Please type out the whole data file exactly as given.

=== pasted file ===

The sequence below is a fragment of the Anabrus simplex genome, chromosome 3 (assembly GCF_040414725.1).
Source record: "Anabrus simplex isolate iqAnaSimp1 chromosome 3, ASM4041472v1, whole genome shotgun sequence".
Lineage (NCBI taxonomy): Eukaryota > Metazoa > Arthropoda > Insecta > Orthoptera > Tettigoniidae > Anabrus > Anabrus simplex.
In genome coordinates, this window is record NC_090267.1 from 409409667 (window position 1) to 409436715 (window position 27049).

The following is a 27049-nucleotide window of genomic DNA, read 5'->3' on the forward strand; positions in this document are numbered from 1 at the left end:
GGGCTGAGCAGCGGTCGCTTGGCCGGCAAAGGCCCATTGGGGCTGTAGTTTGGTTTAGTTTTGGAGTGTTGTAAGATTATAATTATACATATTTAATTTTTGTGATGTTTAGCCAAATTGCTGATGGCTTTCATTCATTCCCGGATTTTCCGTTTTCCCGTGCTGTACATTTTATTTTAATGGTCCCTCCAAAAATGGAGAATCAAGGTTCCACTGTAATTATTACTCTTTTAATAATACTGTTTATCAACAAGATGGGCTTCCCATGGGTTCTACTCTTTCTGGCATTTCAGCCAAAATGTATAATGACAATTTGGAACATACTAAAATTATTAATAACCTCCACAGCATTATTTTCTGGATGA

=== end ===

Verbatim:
The sequence below is a fragment of the Anabrus simplex genome, chromosome 3 (assembly GCF_040414725.1).
Source record: "Anabrus simplex isolate iqAnaSimp1 chromosome 3, ASM4041472v1, whole genome shotgun sequence".
Lineage (NCBI taxonomy): Eukaryota > Metazoa > Arthropoda > Insecta > Orthoptera > Tettigoniidae > Anabrus > Anabrus simplex.
In genome coordinates, this window is record NC_090267.1 from 409409667 (window position 1) to 409436715 (window position 27049).

The following is a 27049-nucleotide window of genomic DNA, read 5'->3' on the forward strand; positions in this document are numbered from 1 at the left end:
GGGCTGAGCAGCGGTCGCTTGGCCGGCAAAGGCCCATTGGGGCTGTAGTTTGGTTTAGTTTTGGAGTGTTGTAAGATTATAATTATACATATTTAATTTTTGTGATGTTTAGCCAAATTGCTGATGGCTTTCATTCATTCCCGGATTTTCCGTTTTCCCGTGCTGTACATTTTATTTTAATGGTCCCTCCAAAAATGGAGAATCAAGGTTCCACTGTAATTATTACTCTTTTAATAATACTGTTTATCAACAAGATGGGCTTCCCATGGGTTCTACTCTTTCTGGCATTTCAGCCAAAATGTATAATGACAATTTGGAACATACTAAAATTATTAATAACCTCCACAGCATTATTTTCTGGATGA